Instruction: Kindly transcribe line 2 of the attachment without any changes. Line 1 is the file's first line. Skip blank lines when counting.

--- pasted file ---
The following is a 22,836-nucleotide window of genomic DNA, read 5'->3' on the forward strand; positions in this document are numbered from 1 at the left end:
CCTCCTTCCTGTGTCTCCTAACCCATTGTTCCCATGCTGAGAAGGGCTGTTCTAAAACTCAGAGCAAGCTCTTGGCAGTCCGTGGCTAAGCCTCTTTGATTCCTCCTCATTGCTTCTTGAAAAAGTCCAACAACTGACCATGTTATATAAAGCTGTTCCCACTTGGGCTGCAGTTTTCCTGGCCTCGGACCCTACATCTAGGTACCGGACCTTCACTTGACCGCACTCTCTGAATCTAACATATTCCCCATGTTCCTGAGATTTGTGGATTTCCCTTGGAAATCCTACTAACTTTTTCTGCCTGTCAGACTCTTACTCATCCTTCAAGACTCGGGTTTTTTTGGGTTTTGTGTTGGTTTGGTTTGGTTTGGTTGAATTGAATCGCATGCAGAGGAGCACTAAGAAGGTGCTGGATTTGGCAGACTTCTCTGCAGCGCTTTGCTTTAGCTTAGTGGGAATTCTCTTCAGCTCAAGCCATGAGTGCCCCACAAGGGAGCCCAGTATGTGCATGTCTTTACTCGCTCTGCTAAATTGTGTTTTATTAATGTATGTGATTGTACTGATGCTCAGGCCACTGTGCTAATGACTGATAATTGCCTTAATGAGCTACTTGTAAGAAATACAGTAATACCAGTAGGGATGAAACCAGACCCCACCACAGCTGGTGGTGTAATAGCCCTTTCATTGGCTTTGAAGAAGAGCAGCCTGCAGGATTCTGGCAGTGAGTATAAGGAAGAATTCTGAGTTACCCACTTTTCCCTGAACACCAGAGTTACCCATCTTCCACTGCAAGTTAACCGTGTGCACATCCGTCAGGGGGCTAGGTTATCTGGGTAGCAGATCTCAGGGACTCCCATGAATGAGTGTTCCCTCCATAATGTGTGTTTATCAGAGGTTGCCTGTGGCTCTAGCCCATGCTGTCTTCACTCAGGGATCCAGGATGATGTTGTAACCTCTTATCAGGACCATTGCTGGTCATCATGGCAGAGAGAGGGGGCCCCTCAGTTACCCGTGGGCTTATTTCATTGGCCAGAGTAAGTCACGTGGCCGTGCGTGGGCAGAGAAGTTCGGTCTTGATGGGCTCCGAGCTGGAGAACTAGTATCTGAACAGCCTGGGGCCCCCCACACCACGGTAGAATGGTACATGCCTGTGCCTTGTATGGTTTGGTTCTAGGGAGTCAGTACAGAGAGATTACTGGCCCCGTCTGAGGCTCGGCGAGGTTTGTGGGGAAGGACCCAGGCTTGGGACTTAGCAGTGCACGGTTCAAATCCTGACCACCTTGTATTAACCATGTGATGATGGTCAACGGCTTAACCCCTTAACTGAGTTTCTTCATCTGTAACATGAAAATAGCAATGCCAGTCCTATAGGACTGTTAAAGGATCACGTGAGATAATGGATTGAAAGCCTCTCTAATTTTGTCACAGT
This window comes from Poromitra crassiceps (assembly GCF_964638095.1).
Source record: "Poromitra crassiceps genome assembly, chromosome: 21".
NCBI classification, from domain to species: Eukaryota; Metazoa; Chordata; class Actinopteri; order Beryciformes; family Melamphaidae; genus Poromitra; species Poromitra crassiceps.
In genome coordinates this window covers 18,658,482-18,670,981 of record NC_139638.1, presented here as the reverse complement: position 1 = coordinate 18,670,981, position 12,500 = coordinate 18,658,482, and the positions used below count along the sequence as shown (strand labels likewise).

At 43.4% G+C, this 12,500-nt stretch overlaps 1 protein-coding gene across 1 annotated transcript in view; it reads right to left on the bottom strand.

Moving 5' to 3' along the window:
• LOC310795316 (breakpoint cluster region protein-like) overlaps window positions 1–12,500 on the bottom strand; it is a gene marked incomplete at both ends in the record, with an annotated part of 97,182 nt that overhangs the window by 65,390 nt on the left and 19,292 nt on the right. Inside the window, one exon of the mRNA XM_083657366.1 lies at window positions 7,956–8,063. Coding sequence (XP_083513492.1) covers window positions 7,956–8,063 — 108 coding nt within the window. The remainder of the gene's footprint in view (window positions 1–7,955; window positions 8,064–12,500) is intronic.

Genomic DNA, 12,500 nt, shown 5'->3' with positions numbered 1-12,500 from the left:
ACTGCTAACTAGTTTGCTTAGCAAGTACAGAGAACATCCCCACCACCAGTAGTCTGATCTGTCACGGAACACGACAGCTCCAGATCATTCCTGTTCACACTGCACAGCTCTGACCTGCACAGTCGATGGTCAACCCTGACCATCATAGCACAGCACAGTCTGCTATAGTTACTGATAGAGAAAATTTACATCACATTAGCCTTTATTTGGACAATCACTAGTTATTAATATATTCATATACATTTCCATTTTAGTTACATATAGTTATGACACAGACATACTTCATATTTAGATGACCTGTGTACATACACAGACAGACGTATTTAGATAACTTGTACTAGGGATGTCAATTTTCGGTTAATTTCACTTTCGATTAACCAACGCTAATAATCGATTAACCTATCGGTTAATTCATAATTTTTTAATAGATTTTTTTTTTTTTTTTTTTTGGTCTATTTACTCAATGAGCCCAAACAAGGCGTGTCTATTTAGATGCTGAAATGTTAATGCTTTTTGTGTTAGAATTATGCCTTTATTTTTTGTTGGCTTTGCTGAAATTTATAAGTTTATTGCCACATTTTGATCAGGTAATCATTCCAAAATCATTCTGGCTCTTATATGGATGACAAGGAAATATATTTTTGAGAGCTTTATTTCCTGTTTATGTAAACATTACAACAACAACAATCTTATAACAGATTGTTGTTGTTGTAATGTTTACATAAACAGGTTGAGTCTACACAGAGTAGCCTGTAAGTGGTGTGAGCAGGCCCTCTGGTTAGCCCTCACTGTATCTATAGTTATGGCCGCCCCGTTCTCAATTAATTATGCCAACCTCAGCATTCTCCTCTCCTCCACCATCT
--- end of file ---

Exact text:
CCTCCTTCCTGTGTCTCCTAACCCATTGTTCCCATGCTGAGAAGGGCTGTTCTAAAACTCAGAGCAAGCTCTTGGCAGTCCGTGGCTAAGCCTCTTTGATTCCTCCTCATTGCTTCTTGAAAAAGTCCAACAACTGACCATGTTATATAAAGCTGTTCCCACTTGGGCTGCAGTTTTCCTGGCCTCGGACCCTACATCTAGGTACCGGACCTTCACTTGACCGCACTCTCTGAATCTAACATATTCCCCATGTTCCTGAGATTTGTGGATTTCCCTTGGAAATCCTACTAACTTTTTCTGCCTGTCAGACTCTTACTCATCCTTCAAGACTCGGGTTTTTTTGGGTTTTGTGTTGGTTTGGTTTGGTTTGGTTGAATTGAATCGCATGCAGAGGAGCACTAAGAAGGTGCTGGATTTGGCAGACTTCTCTGCAGCGCTTTGCTTTAGCTTAGTGGGAATTCTCTTCAGCTCAAGCCATGAGTGCCCCACAAGGGAGCCCAGTATGTGCATGTCTTTACTCGCTCTGCTAAATTGTGTTTTATTAATGTATGTGATTGTACTGATGCTCAGGCCACTGTGCTAATGACTGATAATTGCCTTAATGAGCTACTTGTAAGAAATACAGTAATACCAGTAGGGATGAAACCAGACCCCACCACAGCTGGTGGTGTAATAGCCCTTTCATTGGCTTTGAAGAAGAGCAGCCTGCAGGATTCTGGCAGTGAGTATAAGGAAGAATTCTGAGTTACCCACTTTTCCCTGAACACCAGAGTTACCCATCTTCCACTGCAAGTTAACCGTGTGCACATCCGTCAGGGGGCTAGGTTATCTGGGTAGCAGATCTCAGGGACTCCCATGAATGAGTGTTCCCTCCATAATGTGTGTTTATCAGAGGTTGCCTGTGGCTCTAGCCCATGCTGTCTTCACTCAGGGATCCAGGATGATGTTGTAACCTCTTATCAGGACCATTGCTGGTCATCATGGCAGAGAGAGGGGGCCCCTCAGTTACCCGTGGGCTTATTTCATTGGCCAGAGTAAGTCACGTGGCCGTGCGTGGGCAGAGAAGTTCGGTCTTGATGGGCTCCGAGCTGGAGAACTAGTATCTGAACAGCCTGGGGCCCCCCACACCACGGTAGAATGGTACATGCCTGTGCCTTGTATGGTTTGGTTCTAGGGAGTCAGTACAGAGAGATTACTGGCCCCGTCTGAGGCTCGGCGAGGTTTGTGGGGAAGGACCCAGGCTTGGGACTTAGCAGTGCACGGTTCAAATCCTGACCACCTTGTATTAACCATGTGATGATGGTCAACGGCTTAACCCCTTAACTGAGTTTCTTCATCTGTAACATGAAAATAGCAATGCCAGTCCTATAGGACTGTTAAAGGATCACGTGAGATAATGGATTGAAAGCCTCTCTAATTTTGTCACAGT